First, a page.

What is Nuclear Medicine?
Nuclear Medicine is a branch of medical imaging that uses small amounts of radioactive material to diagnose or treat a variety of diseases, including many types of cancers, heart disease and certain other abnormalities within the body.
Nuclear Medicine imaging procedures are noninvasive and usually painless medical tests that help physicians diagnose medical conditions. These imaging scans use radioactive materials called radiopharmaceuticals or radiotracers. Depending on the type of nuclear medicine exam you are undergoing, the radiotracer is either injected into a vein, swallowed or inhaled as a gas and eventually accumulates in the organ or area of your body being examined, where it gives off energy in the form of gamma rays. This energy is detected by a device called a gamma camera. These devices work together with a computer to measure the amount of radiotracer absorbed by your body and to produce special pictures, offering details on both the structure and function of organs and tissues.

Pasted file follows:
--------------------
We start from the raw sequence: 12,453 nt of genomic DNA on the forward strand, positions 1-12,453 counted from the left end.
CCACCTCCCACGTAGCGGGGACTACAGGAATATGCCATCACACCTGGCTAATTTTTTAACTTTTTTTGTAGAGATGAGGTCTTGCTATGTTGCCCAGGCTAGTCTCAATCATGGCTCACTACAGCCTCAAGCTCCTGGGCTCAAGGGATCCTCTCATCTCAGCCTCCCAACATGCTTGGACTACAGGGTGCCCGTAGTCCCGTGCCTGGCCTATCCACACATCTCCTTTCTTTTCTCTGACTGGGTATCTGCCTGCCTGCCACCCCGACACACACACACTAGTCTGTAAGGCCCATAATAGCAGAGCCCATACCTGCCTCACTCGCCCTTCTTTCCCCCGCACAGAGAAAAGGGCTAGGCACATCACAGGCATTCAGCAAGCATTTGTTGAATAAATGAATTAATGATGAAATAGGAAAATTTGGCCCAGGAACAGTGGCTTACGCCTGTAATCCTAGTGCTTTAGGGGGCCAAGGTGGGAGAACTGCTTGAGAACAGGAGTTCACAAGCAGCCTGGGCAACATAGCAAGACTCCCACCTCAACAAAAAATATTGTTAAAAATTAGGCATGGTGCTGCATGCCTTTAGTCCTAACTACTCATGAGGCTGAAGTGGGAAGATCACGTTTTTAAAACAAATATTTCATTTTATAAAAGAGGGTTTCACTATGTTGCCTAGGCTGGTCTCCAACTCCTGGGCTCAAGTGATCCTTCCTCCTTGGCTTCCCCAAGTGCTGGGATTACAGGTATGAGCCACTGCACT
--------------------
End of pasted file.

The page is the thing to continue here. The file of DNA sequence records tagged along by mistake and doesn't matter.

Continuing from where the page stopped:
What are some common uses of the procedure?
Physicians use radionuclide imaging procedures to visualize the structure and function of an organ, tissue, bone or system of the body.
Nuclear medicine imaging scans are performed to:
- analyze kidney function
- visualize heart blood flow and function (such as a myocardial perfusion scan)
- evaluate bones for fractures, infection, arthritis and tumours
- determine the presence or spread of cancer in various parts of the body
- identify bleeding into the bowel
- locate the presence of infection
Exam preparation instructions
For more patient information regarding Nuclear Medicine please refer to http://www.radiologyinfo.org/en/info.cfm?pg=gennuclear